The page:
To Calibrate another.. display the area on Google Earth.
Enter the name of the chart to create with its filespec below.
Then press the Create Chart button.

6. You can press the View Chart button, and it uses a simple KAP file viewer to display what just got created. I recommend that instead you load it into your favorite charting program and see how it looks.

Be cautious when first trying to navigate with a new chart.


More Details:

1. Check out the HELP button. It loads some nicely done HTML help which Paul has thoughtfully included in the zip file. (The button will try to load the help from a directory named Help in the same directory as GE2KAP.rex

2. The bigger screen (higher resolution) screen you have to display GE on, the more area one chart will cover at a given zoom level, AND the bigger the resulting chart file. But I have been making chartlets successfully on a 10" netbook laptop.  Each chart is about 500-700 Kb in size.

3. The overlay stuff on the expanded GE2KAP screen I haven't played with, but I think it allows you overlay another KAP file onto the GE screen, so, for example, you can create ONE CHART that has both the original chart (with depths) and the Google Earth view.  See Valhalla's Web Page for Instructions.

4. DON'T FORGET to turn off Terrain in Google Earth when using GE2KAP or the Geo-referencing may not be accurate on the chart produced.

5.  Naming conventions - it is helpful before you start out making charts of an area to come up with naming conventions.  I have ended up with over 100 charts of Fiji and ended up with a hodge-podge of naming.  Now when I create a new chart, I create it with the name:


Example:  Fiji-VitiLevu-West-VudaPointMarina.kap

This makes it easy to use Windows' 'sort on filename' to group the related groups of chart files.  You can also put spaces in the filename--neither Maxsea nor OpenCPN cares, just keep the filename from getting too long.

Fiji1.kap, Fiji2.kap, etc will make you (and/or people you share it with) very unhappy in the long run.

6.  When you are comfortable making charts, play with the Historical View function on the View menu.  Sometimes the current view (satellite photo) on Google Earth of a particular location is not the best for eyeball navigation.  Sometimes, you can go back in time, using Historical View, and find a photo that better depicts the location (the sun angle is better, fewer clouds, etc).

Downloading the Charts we have Already Made

More charts available here:

Valhalla's SE Asia Charts

Zen Again's Charts


If you like GE2KAP and use it, you should go online and buy Paul Higgins, the GE2KAP developer, a beer. He has spent a lot of time on this tool, and it is VERY useful to us yachties. Just think of how much money you have previously spent on charts and chart chips, and Paypal him $20

Loading Raster Charts into Maxsea v10.3.2.1

1. File / Open (not Open Chart)
2. Browse to the directory (ie C:\Charts\GECharts)
3. Select any file (a new one you haven't previously loaded)) and click OK.

It should load ALL the charts.

To show the Raster chart window, use the menu item Window to switch back and forth between the Raster Chart and the CMap (vector) chart. All your routes and waypoints will be there! Unfortunately I haven't found a way to get the Raster and the CMap chart to track together, but you can always use the 'center on my boat' button to center up both screens so you can compare views.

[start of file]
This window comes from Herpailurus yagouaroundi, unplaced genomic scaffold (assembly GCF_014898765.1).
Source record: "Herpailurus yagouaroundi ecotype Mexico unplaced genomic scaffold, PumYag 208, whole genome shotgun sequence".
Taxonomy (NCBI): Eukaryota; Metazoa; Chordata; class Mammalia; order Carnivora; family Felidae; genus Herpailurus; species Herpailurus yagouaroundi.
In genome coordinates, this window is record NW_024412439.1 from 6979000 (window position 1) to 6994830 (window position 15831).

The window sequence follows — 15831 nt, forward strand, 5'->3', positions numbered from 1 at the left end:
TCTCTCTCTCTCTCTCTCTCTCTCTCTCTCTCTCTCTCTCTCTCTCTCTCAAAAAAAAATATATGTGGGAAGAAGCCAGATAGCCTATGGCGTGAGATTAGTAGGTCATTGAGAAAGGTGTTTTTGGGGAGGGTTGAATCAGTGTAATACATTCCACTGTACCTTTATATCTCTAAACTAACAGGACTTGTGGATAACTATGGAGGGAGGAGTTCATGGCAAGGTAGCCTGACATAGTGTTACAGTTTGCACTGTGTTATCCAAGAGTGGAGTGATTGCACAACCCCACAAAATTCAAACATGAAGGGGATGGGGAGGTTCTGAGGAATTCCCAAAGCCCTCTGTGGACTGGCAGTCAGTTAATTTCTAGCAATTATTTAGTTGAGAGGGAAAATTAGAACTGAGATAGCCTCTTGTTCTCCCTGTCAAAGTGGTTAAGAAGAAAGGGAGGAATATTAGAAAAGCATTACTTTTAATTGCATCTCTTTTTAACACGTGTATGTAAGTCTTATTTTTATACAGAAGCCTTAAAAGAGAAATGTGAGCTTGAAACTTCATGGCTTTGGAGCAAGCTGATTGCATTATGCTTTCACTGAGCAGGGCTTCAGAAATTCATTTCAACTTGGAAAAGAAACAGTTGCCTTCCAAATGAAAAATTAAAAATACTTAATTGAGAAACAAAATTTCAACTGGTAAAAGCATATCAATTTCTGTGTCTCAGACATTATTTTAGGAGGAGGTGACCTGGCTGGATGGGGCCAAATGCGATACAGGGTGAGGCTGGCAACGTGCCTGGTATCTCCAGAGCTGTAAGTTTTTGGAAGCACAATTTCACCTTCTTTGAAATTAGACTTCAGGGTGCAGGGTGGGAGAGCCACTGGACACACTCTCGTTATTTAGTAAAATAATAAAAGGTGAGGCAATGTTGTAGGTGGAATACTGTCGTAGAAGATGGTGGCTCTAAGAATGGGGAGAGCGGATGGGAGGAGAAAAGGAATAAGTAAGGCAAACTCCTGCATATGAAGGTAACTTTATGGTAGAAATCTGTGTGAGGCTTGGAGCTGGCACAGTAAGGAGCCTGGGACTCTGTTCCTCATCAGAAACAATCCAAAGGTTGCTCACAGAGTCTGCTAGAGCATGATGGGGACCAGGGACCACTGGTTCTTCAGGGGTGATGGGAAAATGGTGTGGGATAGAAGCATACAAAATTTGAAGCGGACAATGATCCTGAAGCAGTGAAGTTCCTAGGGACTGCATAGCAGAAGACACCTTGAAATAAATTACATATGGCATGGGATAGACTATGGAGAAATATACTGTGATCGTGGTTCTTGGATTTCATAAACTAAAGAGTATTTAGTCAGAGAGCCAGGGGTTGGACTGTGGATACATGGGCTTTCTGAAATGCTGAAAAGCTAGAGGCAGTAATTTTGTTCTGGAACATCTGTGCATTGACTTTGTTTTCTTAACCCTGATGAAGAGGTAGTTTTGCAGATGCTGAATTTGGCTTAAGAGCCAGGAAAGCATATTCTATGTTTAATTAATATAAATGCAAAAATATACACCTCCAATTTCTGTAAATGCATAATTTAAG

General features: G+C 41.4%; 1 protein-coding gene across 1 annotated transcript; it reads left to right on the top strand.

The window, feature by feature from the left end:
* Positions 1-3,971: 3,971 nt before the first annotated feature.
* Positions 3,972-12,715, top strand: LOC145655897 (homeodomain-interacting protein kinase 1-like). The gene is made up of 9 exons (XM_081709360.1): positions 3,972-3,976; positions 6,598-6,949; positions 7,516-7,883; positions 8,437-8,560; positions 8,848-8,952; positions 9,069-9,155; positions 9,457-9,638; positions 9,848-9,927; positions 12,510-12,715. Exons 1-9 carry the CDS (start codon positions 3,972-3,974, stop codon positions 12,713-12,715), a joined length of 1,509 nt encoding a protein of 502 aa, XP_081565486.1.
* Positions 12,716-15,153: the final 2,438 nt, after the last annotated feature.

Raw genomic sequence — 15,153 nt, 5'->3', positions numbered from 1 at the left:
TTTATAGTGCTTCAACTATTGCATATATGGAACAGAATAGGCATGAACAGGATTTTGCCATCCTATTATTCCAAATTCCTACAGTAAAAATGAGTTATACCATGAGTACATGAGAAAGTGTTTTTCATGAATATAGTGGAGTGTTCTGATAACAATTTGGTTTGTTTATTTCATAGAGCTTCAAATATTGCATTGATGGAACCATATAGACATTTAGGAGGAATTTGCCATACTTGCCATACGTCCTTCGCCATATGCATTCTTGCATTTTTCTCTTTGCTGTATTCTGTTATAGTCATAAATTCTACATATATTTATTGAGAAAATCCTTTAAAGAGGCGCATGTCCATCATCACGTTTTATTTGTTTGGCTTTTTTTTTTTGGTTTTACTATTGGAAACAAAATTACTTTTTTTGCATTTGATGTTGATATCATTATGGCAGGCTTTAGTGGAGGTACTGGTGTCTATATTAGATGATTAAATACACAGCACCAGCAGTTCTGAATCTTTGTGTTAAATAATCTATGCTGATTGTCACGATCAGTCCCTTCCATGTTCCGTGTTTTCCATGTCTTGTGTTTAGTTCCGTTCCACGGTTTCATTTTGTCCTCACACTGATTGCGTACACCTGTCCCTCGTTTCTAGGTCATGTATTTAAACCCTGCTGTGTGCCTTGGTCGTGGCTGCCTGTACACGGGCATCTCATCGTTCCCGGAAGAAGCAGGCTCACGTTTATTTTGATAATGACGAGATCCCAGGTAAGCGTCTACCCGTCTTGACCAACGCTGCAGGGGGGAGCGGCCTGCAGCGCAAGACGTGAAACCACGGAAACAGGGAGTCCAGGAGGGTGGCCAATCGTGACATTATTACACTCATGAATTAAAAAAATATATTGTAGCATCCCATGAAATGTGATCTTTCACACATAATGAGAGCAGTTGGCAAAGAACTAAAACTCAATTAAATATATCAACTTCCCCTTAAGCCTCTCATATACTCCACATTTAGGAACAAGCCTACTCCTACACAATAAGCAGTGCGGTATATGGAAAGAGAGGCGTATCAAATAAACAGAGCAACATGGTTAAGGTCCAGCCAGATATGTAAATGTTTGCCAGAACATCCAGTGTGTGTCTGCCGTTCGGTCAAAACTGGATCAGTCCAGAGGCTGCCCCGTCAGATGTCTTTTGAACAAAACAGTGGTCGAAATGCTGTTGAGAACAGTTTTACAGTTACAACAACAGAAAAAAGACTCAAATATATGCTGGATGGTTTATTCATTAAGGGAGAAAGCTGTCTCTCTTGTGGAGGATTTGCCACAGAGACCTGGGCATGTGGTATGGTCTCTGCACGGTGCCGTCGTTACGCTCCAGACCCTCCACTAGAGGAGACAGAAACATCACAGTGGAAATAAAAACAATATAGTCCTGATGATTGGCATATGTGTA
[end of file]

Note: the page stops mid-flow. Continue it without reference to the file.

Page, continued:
So far, in Tonga, Fiji, the Marshall Islands, and Micronesia, the GE Charts have been a godsend... spot on in Niuatoputapu and Vavau, where the CMap charts are running us over land.

Loading Raster Charts into OpenCPN

1.  In the OpenCPN program, click the Wrench Icon, and click the Charts Tab

2. In the upper part of the window, browse to where you have the Charts, and select one of the folders. You should see the full folder path in the box just below, something like this:

C:\Charts\GoogleEarth Charts\GoogleEarth-Fiji\

3. Click on the Add Selection button, and the folder will be added to the 'Active Chart Directories' box below. Do this for whatever charts you will plan to use in the near future.  Note that if you have chart sets stored in subdirectories, OpenCPN (unlike Maxsea) will traverse the directory tree and load up all the charts in the tree.

4. Click OK, and Open CPN will rebuild its list with your new charts included.

5. If you have 'chart quilting' turned on in OpenCPN, Play with the light blue bars at the bottom of the screen to see which level of chart you can choose.

6.  If you have C-MAP CM93 charts loaded in OpenCPN also, you switch back and forth between CM93 view and Raster chart view by clicking between the blue-colored buttons and yellow/brown colored buttons at the bottom of the screen.

See our full "Getting the Most out of OpenCPN" presentation on our Presentations Page

GoogleEarth Cache

GoogleEarth has a built-in 2GB 'cache'.  What this means is that it will save up to 2GB worth of images to your computer drive, which are accessible in GoogleEarth offline, without being attached to the internet.  When you reach ~2GB, then GoogleEarth automatically 'manages' the space for you--removing older and/or seldom-visited images to make space for new images.  2GB is actually a lot of GoogleEarth images, but you can't guarantee that an image that was accessible offline yesterday will still be accessible offline tomorrow.

I use a 'Google Earth Cache Management' program called "Cache for GoogleEarth" downloadable here.  It mostly works for the intended purpose (but is a little quirky).  I have had no problems restoring a saved cache if I am connected to the internet, but something in GE seems to go wrong if I try to restore a saved cache while offline.  Even with this quirk, this program saves lots of download time on slow networks if you have the time to pre-download caches on faster networks.  (ie pre-download the South Pacific Islands when in the U.S., in manageable chunks, then restore them as needed while actually cruising the South Pacific.

You can also manually manage your cache files, and there are likely some donation-ware versions of GE Cache managers.  Like this one.

I have not played with phiggins's GERoute, which is new, but it is a way to force Google Earth to cache the files you will need for a particular route. Once you have GE2KAP working, it might be worth playing with GERoute.

Converting from Maxsea PTF files to GPX Files for OpenCPN

Quick Notes:

Do the conversion in GPSU
Do NOT save the PTF file!!
Open the resulting GPX file in Wordpad or other text editor

Search and replace the following:

<sym>265</sym> to <sym>anchorage</sym> (anchor)

<sym>120</sym> to <sym>diamond</sym> (blue diamond)
or <sym>xmred</sym> (red x)
or <sym>triangle</sym> (black triangle)
or <sym>scuba</sym> (Scuba Flag)

If left untouched, the 120 will translate to a black circle.

For tracks
You need to search and replace:
<trkseg> with <trk><trkseg>
</trkseg> with </trkseg></trk>

Useful Links:

s/v Valhalla's web page on Google Earth and Navigation

This page evolved over a period of time, his final solution ended up being OpenCPN and GE2KAP.